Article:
“Technical point: I prefer to quote these positivity rates as “1 in n” because I think they may be easier to understand than giving them as percentages. However, once the rate has got this high, there is a possible snag. ONS round their “1 in n” estimates to the nearest 5 (provided n is less than 100). This makes sense provided the infection rates are not extremely high, because there is always statistical uncertainty in the estimates. But perhaps it causes issues when infection rates do get extremely high. For instance, in estimated percentages testing positive, the latest week’s figure for the school year 7 to year 11 group is 8.10%, which works out to 1 in 12.4 testing positive, and ONS rounded that to 1 in 10. The week before, the percentage estimate was 6.93%, which (unrounded) is 1 in 14.4, and ONS rounded this to 1 in 15. Working with the percentages, the positivity rate in that age group went up by 17% between those two weeks, but working with ONS’s rounded “1 in n” figures, the increase looks considerably larger – it appears to have increased by half in a week. But any way you look at it, that is a considerable rise in just one week.”
Prof Jim Naismith, Director of the Rosalind Franklin Institute, and Professor of Structural Biology, University of Oxford, said:
“There is some good news from today’s ONS release (to 9th October), the prevalence in Scotland continues to fall slowly. Less good news, is that prevalence in England has increased to around 1 in 60.
“England seems to be heading where Scotland was at the start of September, if this is so (nothing is certain) there will be a continuing rise in positive cases over the next few weeks.
“Certainly the daily 7 day average indicates another swell.
“Whilst a deal of ink is spilled on the differences between the UK nation’s and the small differences in policy, the variation within England’s regions exceeds the difference between the nations.
“Explanations of fault or prescience really have to explain all the data – if you claim to know why Scotland is better or worse than Wales or England etc., then your explanation has to explain why London is better or worse than Leeds.
“I am very troubled by the continued rise in the cases of children, aged to 12 to 17 with covid19. We are fast approaching and may have reached 1 in 10 of this age group with covid19.
“If this is a deliberate policy, it would be good to explain to the public (including me) the cost benefit ratio behind it. Some of these children will be harmed by long covid19.
“If it is not deliberate, then some immediate mitigation measures (masking, ventilation) would seem desirable. I know vaccination is being rolled out and this will halt this wave, but it takes time.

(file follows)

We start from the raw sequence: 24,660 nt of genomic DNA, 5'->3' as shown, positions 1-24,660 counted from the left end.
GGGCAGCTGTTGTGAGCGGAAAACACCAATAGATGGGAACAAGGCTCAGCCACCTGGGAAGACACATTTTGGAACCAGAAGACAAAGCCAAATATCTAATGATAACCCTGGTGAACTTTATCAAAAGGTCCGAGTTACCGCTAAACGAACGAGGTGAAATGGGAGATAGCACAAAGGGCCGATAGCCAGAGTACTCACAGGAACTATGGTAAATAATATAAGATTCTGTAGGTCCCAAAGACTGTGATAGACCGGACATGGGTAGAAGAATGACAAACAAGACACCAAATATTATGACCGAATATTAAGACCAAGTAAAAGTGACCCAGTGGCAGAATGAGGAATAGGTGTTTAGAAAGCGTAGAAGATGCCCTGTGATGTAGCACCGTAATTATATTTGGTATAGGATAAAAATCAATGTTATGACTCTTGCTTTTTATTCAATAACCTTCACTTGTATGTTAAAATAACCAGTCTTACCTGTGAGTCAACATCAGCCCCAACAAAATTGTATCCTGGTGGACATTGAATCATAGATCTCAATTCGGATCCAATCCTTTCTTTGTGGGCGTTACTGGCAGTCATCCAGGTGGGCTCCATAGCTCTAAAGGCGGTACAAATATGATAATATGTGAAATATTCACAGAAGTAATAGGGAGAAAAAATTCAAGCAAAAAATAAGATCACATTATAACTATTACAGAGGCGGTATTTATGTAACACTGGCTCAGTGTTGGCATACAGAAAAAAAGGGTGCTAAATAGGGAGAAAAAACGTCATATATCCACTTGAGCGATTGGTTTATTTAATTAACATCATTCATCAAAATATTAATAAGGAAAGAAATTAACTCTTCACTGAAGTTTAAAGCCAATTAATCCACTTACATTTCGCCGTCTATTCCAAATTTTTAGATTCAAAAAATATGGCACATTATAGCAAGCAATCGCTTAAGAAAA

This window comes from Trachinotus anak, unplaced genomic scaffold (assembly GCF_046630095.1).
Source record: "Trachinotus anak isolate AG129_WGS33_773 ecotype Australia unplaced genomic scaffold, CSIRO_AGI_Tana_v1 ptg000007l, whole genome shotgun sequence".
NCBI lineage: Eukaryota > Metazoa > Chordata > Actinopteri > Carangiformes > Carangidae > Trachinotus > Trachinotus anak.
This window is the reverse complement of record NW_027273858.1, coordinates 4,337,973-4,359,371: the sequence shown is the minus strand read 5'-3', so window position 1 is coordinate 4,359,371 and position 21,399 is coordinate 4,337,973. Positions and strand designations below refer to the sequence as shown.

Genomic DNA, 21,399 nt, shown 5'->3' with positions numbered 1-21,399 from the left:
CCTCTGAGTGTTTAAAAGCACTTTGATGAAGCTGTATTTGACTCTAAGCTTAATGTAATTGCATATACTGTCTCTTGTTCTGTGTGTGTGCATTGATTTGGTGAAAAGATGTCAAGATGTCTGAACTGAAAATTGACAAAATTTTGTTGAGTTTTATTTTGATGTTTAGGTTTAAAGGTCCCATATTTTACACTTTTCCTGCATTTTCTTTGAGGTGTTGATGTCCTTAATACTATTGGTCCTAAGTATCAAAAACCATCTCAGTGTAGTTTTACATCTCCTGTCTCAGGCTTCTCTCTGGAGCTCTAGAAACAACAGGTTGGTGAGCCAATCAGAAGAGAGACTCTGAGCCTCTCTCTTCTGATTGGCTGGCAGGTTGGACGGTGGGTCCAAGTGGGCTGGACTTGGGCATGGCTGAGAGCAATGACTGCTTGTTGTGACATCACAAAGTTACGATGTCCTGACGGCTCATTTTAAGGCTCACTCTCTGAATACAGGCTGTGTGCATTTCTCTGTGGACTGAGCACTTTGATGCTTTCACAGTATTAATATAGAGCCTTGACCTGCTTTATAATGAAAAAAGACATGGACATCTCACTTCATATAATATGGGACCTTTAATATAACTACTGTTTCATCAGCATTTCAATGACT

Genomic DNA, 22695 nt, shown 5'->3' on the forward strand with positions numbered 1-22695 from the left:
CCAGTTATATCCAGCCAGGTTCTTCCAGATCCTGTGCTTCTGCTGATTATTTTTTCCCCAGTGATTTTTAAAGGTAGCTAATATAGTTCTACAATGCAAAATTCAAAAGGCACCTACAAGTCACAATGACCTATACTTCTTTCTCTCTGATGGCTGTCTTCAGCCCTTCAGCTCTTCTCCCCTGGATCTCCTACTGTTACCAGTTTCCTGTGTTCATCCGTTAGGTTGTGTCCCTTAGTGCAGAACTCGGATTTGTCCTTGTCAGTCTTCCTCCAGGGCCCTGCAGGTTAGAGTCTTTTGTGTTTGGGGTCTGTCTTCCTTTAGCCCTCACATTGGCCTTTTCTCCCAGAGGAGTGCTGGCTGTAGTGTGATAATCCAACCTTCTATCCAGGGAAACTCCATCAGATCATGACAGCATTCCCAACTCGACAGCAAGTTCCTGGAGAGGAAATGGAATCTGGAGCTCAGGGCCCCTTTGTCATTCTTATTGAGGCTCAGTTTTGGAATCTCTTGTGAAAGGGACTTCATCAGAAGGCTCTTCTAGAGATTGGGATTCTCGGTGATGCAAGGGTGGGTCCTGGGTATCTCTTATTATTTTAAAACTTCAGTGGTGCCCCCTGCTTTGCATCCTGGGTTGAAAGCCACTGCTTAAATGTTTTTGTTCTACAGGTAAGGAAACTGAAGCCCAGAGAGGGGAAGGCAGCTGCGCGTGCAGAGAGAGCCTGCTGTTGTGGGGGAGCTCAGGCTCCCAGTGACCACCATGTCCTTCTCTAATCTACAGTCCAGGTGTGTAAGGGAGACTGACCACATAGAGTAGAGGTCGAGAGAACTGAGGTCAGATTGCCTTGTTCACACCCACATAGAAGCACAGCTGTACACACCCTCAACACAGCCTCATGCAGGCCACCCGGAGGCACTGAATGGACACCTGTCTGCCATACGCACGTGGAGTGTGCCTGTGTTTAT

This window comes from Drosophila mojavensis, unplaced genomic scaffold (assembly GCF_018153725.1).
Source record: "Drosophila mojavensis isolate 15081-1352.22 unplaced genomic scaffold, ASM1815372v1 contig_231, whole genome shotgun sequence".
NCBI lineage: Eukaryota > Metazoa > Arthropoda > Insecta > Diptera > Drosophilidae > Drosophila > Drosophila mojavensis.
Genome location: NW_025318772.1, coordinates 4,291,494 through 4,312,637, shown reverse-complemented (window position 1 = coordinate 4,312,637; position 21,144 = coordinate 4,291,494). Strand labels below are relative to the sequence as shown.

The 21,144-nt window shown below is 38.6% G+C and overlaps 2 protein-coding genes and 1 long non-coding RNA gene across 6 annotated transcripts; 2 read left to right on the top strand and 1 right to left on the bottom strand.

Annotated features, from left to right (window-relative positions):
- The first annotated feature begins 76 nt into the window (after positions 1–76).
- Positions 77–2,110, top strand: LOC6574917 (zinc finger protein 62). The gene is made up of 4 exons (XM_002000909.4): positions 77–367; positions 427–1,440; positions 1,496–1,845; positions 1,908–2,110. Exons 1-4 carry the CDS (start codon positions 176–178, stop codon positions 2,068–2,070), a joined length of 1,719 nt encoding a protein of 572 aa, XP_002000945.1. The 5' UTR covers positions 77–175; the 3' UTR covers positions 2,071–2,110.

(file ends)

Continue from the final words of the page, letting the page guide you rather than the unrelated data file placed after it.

“With winter approaching, it might be worthwhile to take stock of where we are.
“The UK has had at least three waves. The first in March 2020 hit the UK harder than most countries. In hindsight, it is unarguable that locking down even a week earlier would have saved lives.
“The second wave which really began in the early autumn of 2020, hit us once again extremely hard. Once again it is unarguable different choices would have reduced the death toll.
“As we approached last Christmas, things looked very threatening for the country. Without the vaccination campaign then underway in the UK, we would have started 2021 in a dreadful state, much worse than the first wave due to Delta.
“Sadly, at the moment the UK has a higher level of covid19 (third wave) than most other comparable countries, this is seen not just in positive tests but in hospital admissions and deaths.
“We should remember that around 1000 people die of covid every week in the UK, each of those deaths represents a tragedy.
“High case numbers will mean more long covid19.
“The strong start in vaccination has faded and the UK now lags several comparable countries in the EU. The UK is still ahead in vaccine coverage than many other countries, including the USA.
“The data from Israel indicate the third jab is extremely effective.
“The data from Merck indicates that there is, I hope, going to be an effective pill to reduce serious harm from infection.
“We are once again in a less than ideal situation as we head into this winter.
“The concern is not of death run riot, but of long covid blighting lives and an NHS overwhelmed.
“The more vaccination and the less spread of the virus will make for a happier winter for everyone.
“I am double vaccinated, waiting for my third, I test twice a week with LFD, I wear mask at work, and on public transport and socialise outside whenever I can.”
All our previous output on this subject can be seen at this weblink:
Prof Kevin McConway: “I am a Trustee of the SMC and a member of its Advisory Committee. I am also a member of the Public Data Advisory Group, which provides expert advice to the Cabinet Office on aspects of public understanding of data during the pandemic. My quote above is in my capacity as an independent professional statistician.”
None others received.